The Guest

Rotten Tomatoes Score: 89%

Starting off the countdown of the Best Indie Films of 2014 is ‘The Guest’. It’s a methodical suspense thriller/home-invasion/slasher hybrid that has a knack for showing how to invade personal space or overstay a welcome in the most disturbingly mesmerizing way possible. Though it has borrowed elements from various genres, ‘The Guest’ has managed to stand on its own because the characters are fascinating and the scenes were delivered with gusto and conviction. Those very reasons and more have made it one of the best indie movies of 2014.

There’s nothing really new about the plot. Here we have a newly discharged soldier/drifter with a troubled past named David, played by Dan Stevens of ‘Downton Abbey’ fame, who out of nowhere, arrives at the home of a grieving family of a dead soldier. Claiming to be the best friend of the fallen soldier named Caleb, the bereaved family, except Anna (Caleb’s sister) played by Maika Monroe, warms up to him despite the fact that they never heard of him. He soon takes advantage of the family’s hospitality and goes into a murderous rampage.



The story is all too familiar but it stays fresh throughout because director Adam Wingard treated the material as if it were a revolutionary idea. And it didn’t hurt that he worked again with screenwriter Simon Barrett, whom he last collaborated in another cult hit ‘You’re Next’. Together, they’ve added a few elements/ingredients to an already familiar formula, improved on it and set them all in motion to the tune of trippy, synth-heavy, John Carpenter-like soundtrack. The result: A totally satisfying suspense thriller for the senses that only top indie films can concoct.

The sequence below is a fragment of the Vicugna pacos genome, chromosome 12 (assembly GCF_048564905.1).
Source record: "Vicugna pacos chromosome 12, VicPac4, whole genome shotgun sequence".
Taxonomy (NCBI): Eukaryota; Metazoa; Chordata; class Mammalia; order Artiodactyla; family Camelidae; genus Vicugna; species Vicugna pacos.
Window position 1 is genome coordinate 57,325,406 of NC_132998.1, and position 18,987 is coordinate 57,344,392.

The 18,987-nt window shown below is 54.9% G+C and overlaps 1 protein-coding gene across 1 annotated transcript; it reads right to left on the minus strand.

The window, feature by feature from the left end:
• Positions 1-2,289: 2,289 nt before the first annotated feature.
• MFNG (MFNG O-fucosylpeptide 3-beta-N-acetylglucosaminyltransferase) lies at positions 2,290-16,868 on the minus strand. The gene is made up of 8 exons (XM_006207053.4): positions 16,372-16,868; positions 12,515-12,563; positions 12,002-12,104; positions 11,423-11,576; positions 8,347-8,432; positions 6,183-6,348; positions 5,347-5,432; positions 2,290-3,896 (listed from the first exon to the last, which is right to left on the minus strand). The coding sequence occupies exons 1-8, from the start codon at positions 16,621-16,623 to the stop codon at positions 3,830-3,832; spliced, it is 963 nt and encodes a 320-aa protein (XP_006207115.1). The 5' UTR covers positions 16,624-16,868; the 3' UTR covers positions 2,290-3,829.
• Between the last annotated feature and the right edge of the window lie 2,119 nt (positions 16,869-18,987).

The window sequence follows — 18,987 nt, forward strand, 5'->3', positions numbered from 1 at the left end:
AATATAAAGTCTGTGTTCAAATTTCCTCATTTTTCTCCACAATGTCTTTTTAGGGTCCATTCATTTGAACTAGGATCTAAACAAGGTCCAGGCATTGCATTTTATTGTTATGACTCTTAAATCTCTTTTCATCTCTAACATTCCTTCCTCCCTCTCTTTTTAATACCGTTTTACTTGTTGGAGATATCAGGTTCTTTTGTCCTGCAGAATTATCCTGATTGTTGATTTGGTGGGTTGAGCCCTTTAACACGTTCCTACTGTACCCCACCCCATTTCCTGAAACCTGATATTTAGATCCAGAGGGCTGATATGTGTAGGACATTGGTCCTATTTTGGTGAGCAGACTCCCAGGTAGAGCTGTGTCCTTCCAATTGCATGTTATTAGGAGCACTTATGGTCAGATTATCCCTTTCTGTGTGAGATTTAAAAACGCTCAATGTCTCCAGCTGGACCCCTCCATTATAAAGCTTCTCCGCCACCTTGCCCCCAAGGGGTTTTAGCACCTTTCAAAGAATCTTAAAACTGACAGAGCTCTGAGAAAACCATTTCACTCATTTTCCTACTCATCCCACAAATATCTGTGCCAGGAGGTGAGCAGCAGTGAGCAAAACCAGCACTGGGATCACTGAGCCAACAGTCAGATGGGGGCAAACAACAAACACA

Amidst all that, we have Dan Stevens. What a revelation! And transformation I must say. He showed so much range, rawness and believability that you almost felt like he was really an unhinged war veteran suffering from PTSD. And that southern twang was impeccable. He’s the Rick Grimes of suspense thrillers is all I’m saying. The supporting cast also did their parts well. They’ve elevated his already extraordinary performance.

Having said that, ‘The Guest’ suffers from an anticlimactic conclusion. In my honest opinion, it can do away with the plot twist as it only undermined the story. As soon as the film ventured into ‘fringe’/’X-Files’ territory with the government secret human clinical trial gone awry subplot, it kinda lost its momentum. Kinda, because the amazing soundtrack saved it from an impending derailment. No wonder they hired that black dude from the TV series ‘Fringe’ to hunt him down and where is Olivia Dunham when you need her?



All in all, ‘The Guest’ is a taught suspense thriller hybrid that was well-acted and well-directed. And if and only if the carnage and badassery doesn’t impress you, I’m sure the music will. It’s a trippy, nostalgia-inducing film that harkens back to 80’s retro horror. If that’s not cool enough for you, I don’t know what else is.


David (Dan Stevens), a newly-discharged soldier arrives in the home of a grieving family of a dead US serviceman named Caleb. He introduces himself as the best friend of the fallen soldier and is in town to deliver his farewell message to his family. Although they haven’t heard of him before, he slowly gains the family’s trust because of his politeness and undeniable charm. Unbeknownst to them, David is a mentally deranged killing machine with a really short fuse. As dead bodies begin to pile up in a typically peaceful town, Caleb’s sister Anna (Maika Monroe) becomes suspicious and begins to investigate into his past. She soon finds out that David isn’t the person he claims to be. Shocked by what she discovered, Anna needs to inform her family about David’s shady identity before it’s too late.